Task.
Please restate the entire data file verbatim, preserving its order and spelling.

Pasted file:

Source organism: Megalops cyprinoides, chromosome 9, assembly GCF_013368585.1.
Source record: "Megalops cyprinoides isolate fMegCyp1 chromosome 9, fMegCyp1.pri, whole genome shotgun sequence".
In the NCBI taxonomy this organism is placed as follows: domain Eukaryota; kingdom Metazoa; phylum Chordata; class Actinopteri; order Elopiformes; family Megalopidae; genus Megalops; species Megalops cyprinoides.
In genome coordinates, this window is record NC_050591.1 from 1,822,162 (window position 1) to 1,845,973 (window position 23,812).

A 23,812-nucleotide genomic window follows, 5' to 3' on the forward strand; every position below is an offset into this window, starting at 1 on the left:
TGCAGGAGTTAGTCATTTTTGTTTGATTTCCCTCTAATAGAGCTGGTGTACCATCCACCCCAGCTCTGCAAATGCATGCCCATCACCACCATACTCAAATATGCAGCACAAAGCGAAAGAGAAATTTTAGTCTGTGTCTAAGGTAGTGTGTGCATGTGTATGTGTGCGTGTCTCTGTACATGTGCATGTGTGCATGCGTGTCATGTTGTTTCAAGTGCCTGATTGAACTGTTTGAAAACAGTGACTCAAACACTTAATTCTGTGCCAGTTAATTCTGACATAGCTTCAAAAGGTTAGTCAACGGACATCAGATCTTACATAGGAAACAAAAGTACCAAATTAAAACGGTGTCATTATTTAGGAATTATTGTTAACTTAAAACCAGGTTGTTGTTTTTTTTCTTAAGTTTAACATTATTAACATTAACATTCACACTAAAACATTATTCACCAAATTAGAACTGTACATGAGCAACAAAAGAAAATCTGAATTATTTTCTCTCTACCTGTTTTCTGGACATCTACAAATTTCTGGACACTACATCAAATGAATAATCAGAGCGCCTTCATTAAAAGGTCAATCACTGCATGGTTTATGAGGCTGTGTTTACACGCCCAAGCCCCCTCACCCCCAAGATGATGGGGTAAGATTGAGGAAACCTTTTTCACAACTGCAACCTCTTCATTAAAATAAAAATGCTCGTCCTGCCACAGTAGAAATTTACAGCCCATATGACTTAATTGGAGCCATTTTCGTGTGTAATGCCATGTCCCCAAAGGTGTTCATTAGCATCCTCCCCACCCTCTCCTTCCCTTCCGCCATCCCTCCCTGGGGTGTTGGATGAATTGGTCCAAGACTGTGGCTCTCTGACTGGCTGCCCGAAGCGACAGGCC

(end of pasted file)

Source organism: Megalops cyprinoides, chromosome 9, assembly GCF_013368585.1.
Source record: "Megalops cyprinoides isolate fMegCyp1 chromosome 9, fMegCyp1.pri, whole genome shotgun sequence".
In the NCBI taxonomy this organism is placed as follows: domain Eukaryota; kingdom Metazoa; phylum Chordata; class Actinopteri; order Elopiformes; family Megalopidae; genus Megalops; species Megalops cyprinoides.
In genome coordinates, this window is record NC_050591.1 from 1,822,162 (window position 1) to 1,845,973 (window position 23,812).

A 23,812-nucleotide genomic window follows, 5' to 3' on the forward strand; every position below is an offset into this window, starting at 1 on the left:
TGCAGGAGTTAGTCATTTTTGTTTGATTTCCCTCTAATAGAGCTGGTGTACCATCCACCCCAGCTCTGCAAATGCATGCCCATCACCACCATACTCAAATATGCAGCACAAAGCGAAAGAGAAATTTTAGTCTGTGTCTAAGGTAGTGTGTGCATGTGTATGTGTGCGTGTCTCTGTACATGTGCATGTGTGCATGCGTGTCATGTTGTTTCAAGTGCCTGATTGAACTGTTTGAAAACAGTGACTCAAACACTTAATTCTGTGCCAGTTAATTCTGACATAGCTTCAAAAGGTTAGTCAACGGACATCAGATCTTACATAGGAAACAAAAGTACCAAATTAAAACGGTGTCATTATTTAGGAATTATTGTTAACTTAAAACCAGGTTGTTGTTTTTTTTCTTAAGTTTAACATTATTAACATTAACATTCACACTAAAACATTATTCACCAAATTAGAACTGTACATGAGCAACAAAAGAAAATCTGAATTATTTTCTCTCTACCTGTTTTCTGGACATCTACAAATTTCTGGACACTACATCAAATGAATAATCAGAGCGCCTTCATTAAAAGGTCAATCACTGCATGGTTTATGAGGCTGTGTTTACACGCCCAAGCCCCCTCACCCCCAAGATGATGGGGTAAGATTGAGGAAACCTTTTTCACAACTGCAACCTCTTCATTAAAATAAAAATGCTCGTCCTGCCACAGTAGAAATTTACAGCCCATATGACTTAATTGGAGCCATTTTCGTGTGTAATGCCATGTCCCCAAAGGTGTTCATTAGCATCCTCCCCACCCTCTCCTTCCCTTCCGCCATCCCTCCCTGGGGTGTTGGATGAATTGGTCCAAGACTGTGGCTCTCTGACTGGCTGCCCGAAGCGACAGGCC